8. I enclose a spare copy of this letter in case Oil Department would like one and I am also sending copies to Her Majesty's Representatives at Amman, Beirut, Cairo, Tripoli, Kuwait, Tehran, Jedda, Moscow, Washington and the Political Resident, Bahrain.

Yours ever,

H.G. Balfour-Paul

[1] Glencairn Balfour-Paul, British ambassador to Iraq, 1969-71. After service in the Middle East in World War II, he spent nine years in the Sudan political service, and subsequently served as a diplomat in the Middle East, three times as ambassador. He is also the author of The End of Empire in the Middle East (Cambridge, U.K., 1991).
[2] The original document is in the Public Record Office, London, file FCO 17/871; and also at
[3] Gerald Butt, The Lion in the Sand: The British in the Middle East (London: Bloomsbury, 1995), p. 93.
[4] Peter Tripp, head of the Near Eastern Department of the Foreign and Commonwealth Office, a career Arabist who served throughout the Persian Gulf and later became ambassador to Libya, 1970-74. Ed.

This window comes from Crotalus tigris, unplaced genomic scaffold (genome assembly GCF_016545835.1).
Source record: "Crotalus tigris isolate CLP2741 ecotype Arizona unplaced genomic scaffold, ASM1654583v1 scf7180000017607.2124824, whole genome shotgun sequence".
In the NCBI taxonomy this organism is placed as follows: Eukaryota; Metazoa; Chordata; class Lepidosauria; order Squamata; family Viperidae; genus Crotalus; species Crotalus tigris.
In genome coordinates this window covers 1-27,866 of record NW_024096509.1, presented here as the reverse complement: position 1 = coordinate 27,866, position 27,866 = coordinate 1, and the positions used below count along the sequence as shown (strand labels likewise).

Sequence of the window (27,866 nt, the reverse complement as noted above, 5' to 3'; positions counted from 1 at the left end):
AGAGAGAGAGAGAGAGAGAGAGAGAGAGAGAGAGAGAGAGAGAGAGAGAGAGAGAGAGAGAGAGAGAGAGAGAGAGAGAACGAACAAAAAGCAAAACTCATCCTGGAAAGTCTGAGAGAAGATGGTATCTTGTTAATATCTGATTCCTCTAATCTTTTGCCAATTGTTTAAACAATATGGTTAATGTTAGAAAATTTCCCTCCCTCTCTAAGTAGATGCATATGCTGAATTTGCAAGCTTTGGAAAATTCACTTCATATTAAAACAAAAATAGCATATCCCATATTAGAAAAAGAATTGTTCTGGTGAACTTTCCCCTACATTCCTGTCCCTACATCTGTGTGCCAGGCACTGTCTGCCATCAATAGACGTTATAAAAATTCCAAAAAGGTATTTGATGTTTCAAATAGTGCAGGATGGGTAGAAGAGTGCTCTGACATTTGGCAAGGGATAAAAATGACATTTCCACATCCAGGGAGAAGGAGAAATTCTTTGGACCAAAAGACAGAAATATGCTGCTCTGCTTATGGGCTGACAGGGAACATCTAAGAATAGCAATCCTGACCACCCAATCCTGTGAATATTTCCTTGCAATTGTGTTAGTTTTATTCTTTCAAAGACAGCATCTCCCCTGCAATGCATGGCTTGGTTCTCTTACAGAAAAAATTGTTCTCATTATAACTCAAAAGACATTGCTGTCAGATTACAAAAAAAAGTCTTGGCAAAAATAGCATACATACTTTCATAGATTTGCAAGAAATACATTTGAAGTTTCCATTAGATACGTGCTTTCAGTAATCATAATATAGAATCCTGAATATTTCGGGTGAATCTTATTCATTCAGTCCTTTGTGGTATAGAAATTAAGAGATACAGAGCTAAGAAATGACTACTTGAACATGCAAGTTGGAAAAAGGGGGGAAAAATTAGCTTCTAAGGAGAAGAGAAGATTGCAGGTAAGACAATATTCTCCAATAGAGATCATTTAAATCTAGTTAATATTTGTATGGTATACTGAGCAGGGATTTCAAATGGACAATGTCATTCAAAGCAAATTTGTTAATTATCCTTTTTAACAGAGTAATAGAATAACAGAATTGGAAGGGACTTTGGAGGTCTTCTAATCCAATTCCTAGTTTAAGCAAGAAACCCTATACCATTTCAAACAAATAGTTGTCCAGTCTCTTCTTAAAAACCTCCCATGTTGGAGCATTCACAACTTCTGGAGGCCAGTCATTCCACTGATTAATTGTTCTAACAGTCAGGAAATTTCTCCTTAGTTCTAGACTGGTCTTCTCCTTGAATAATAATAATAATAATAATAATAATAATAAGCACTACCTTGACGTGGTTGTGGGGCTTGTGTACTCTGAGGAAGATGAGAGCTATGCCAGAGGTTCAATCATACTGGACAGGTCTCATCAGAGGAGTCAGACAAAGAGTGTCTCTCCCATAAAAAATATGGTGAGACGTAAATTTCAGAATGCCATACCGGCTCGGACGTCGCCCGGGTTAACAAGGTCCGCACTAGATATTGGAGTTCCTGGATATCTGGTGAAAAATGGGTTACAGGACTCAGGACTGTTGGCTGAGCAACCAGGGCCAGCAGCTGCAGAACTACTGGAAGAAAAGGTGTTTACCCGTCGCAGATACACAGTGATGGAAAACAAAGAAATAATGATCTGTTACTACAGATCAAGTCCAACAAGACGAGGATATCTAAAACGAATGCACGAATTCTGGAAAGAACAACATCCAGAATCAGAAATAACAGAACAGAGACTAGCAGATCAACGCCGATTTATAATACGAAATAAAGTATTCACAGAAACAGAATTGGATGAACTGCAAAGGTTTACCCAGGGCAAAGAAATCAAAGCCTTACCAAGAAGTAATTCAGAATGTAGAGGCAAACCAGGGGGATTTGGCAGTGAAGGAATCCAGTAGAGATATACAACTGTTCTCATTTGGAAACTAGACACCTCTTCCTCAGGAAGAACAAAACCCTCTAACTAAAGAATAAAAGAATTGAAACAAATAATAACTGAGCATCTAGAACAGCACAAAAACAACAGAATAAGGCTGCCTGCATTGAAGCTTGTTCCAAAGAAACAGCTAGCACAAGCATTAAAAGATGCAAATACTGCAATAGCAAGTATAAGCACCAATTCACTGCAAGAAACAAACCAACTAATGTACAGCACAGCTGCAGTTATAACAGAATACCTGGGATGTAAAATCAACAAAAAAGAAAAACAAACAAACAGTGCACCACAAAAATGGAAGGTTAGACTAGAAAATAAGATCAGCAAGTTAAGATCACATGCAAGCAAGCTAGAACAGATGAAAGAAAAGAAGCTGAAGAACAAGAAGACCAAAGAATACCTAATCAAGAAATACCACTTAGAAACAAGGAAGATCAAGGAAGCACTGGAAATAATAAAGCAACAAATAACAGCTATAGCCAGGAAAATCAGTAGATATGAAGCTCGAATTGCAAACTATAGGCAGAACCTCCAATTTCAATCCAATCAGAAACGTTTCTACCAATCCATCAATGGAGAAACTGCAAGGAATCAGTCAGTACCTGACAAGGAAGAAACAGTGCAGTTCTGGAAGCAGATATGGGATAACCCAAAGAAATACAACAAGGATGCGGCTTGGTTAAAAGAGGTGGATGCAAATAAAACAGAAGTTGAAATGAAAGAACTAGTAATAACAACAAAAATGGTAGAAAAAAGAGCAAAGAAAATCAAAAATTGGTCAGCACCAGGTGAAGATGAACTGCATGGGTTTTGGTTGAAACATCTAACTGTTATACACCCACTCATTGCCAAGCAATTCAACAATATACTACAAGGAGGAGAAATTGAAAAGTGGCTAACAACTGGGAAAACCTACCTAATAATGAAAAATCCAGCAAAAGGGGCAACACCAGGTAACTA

[5] IPC: Iraq Petroleum Company; see footnote 8 below. Ed.
[6] Ahmad Hasan al-Bakr, conspirator with the Baath party in its July 17, 1968 seizure of power, and president of Iraq, 1968-79, until Saddam forced his resignation. Ed.
[7] 'Izzat Ibrahim ad-Duri, a participant in the 1968 coup, long-time loyalist of Saddam Hussein. Following the capture of Hussein in December 2003, he became the most-wanted former Iraqi leader. Ed.
[8] The IPC, the Iraq Petroleum Company, had been the foreign concessionary for Iraqi oil since the 1920s. By the time of this dispatch, the consortium included British, French, Dutch, and American oil companies. From the 1960s, the IPC clashed with successive Iraqi governments over production levels and revenues. In 1972, Iraq finally nationalized the company. The persons named here as leading an IPC delegation: John Sutcliffe (British Petroleum) and Andrew Ensor (Mobil) Ed.
[9] Arabic, "God forgive." Ed.